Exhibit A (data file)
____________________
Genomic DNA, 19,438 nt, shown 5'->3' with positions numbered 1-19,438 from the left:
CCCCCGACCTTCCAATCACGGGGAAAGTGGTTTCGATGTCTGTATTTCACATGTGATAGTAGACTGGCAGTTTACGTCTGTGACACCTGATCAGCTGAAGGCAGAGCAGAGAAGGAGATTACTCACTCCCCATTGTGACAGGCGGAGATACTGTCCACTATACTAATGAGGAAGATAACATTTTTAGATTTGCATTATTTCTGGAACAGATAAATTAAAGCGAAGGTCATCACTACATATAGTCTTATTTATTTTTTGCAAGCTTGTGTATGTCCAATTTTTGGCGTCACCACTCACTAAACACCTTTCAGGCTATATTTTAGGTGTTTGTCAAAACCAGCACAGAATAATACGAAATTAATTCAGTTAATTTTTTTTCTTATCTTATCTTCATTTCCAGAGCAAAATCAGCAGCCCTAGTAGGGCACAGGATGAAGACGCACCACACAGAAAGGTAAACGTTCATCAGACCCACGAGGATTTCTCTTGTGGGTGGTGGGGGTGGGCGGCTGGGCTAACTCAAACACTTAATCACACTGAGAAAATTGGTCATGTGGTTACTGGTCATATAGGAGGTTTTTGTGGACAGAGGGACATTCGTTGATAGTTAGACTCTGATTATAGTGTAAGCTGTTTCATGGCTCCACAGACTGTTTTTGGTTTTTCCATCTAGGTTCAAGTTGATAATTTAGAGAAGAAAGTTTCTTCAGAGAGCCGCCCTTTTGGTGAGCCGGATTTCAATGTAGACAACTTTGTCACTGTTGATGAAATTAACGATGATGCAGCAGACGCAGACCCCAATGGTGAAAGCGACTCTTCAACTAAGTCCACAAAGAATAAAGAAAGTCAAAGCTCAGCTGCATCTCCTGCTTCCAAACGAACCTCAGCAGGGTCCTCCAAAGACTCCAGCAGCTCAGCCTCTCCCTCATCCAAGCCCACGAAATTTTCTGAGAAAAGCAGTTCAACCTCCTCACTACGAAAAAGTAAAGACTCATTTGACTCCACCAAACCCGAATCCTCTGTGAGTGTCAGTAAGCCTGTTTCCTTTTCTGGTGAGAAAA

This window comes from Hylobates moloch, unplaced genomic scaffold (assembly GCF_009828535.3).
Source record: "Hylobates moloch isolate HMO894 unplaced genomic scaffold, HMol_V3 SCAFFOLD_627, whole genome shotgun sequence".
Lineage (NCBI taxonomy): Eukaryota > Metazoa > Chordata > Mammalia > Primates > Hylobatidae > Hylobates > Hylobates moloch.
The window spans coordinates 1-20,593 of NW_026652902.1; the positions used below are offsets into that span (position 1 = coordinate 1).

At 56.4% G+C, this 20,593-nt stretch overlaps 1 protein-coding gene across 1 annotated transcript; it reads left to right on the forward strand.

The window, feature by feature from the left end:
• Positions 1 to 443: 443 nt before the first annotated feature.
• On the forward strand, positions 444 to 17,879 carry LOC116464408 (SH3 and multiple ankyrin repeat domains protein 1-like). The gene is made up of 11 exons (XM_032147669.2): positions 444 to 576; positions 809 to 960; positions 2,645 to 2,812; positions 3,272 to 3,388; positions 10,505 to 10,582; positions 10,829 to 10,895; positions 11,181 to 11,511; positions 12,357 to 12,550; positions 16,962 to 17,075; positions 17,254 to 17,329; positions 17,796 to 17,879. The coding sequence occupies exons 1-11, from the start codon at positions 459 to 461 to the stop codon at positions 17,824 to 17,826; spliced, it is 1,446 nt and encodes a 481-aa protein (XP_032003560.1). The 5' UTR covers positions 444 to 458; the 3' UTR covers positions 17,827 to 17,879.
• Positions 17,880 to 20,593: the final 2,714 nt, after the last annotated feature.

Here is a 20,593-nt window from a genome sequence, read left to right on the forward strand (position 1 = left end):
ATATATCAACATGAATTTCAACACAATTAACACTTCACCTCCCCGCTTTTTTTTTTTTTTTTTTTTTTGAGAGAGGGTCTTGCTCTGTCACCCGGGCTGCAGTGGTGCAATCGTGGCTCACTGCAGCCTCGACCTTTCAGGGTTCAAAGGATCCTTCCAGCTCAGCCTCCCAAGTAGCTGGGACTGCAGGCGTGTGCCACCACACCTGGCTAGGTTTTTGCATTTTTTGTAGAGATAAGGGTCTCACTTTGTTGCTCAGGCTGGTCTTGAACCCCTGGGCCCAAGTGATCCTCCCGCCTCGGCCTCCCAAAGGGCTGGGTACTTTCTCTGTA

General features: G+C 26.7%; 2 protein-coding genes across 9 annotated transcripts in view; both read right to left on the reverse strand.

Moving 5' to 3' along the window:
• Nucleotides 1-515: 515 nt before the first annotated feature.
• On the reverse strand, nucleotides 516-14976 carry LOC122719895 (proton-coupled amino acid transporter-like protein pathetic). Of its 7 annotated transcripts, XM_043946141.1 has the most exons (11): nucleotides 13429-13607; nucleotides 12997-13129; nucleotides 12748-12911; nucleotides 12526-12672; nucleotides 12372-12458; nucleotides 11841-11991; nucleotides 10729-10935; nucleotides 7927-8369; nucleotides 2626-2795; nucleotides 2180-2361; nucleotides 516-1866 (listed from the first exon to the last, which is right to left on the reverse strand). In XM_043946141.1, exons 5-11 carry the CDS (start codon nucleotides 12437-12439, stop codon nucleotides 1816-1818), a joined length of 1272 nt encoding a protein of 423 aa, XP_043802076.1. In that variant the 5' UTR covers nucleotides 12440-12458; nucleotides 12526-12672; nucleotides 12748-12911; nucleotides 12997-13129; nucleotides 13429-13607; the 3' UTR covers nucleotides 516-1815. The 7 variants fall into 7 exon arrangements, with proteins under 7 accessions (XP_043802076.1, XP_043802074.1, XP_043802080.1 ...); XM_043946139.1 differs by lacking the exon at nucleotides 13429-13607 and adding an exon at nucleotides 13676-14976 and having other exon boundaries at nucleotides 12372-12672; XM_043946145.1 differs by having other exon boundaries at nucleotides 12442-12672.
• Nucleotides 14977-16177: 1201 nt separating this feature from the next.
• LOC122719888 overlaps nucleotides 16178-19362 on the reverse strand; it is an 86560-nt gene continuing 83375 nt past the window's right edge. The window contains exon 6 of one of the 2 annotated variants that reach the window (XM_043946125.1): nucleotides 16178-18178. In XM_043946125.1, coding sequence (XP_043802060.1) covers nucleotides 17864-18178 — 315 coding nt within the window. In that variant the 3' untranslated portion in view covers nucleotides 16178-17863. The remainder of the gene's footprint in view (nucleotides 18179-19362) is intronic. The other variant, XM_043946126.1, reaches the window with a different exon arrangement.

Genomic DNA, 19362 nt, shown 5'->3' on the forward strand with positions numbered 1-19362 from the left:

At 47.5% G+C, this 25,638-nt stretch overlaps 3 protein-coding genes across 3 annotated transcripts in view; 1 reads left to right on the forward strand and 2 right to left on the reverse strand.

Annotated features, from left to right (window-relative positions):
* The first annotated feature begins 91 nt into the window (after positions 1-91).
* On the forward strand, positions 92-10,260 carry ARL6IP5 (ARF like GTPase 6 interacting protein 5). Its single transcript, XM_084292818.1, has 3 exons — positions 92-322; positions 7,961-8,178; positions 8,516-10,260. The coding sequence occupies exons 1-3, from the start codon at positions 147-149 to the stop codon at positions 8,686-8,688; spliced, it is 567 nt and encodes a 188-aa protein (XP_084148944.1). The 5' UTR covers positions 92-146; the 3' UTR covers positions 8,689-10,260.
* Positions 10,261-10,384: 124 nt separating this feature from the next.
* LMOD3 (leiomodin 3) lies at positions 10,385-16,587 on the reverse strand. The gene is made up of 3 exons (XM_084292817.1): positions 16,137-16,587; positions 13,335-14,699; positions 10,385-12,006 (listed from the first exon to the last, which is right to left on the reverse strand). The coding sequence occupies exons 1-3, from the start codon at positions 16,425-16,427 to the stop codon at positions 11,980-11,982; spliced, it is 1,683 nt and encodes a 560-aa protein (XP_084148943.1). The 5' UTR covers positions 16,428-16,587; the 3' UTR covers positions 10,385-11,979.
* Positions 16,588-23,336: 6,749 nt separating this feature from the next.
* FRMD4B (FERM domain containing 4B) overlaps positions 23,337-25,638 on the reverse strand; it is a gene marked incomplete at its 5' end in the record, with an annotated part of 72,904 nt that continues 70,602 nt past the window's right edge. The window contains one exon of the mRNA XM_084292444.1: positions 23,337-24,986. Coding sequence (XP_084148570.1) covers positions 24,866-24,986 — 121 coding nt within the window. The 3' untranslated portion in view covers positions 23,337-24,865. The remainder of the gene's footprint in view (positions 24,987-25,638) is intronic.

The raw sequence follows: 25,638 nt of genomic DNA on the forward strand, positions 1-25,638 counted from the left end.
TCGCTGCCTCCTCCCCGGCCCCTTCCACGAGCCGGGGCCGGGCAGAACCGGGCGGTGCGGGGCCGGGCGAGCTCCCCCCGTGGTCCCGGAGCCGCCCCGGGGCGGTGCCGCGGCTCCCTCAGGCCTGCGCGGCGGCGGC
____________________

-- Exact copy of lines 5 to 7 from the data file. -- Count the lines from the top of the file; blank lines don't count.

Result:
Lineage (NCBI taxonomy): Eukaryota > Metazoa > Chordata > Mammalia > Primates > Hylobatidae > Hylobates > Hylobates moloch.
The window spans coordinates 1-20,593 of NW_026652902.1; the positions used below are offsets into that span (position 1 = coordinate 1).

At 56.4% G+C, this 20,593-nt stretch overlaps 1 protein-coding gene across 1 annotated transcript; it reads left to right on the forward strand.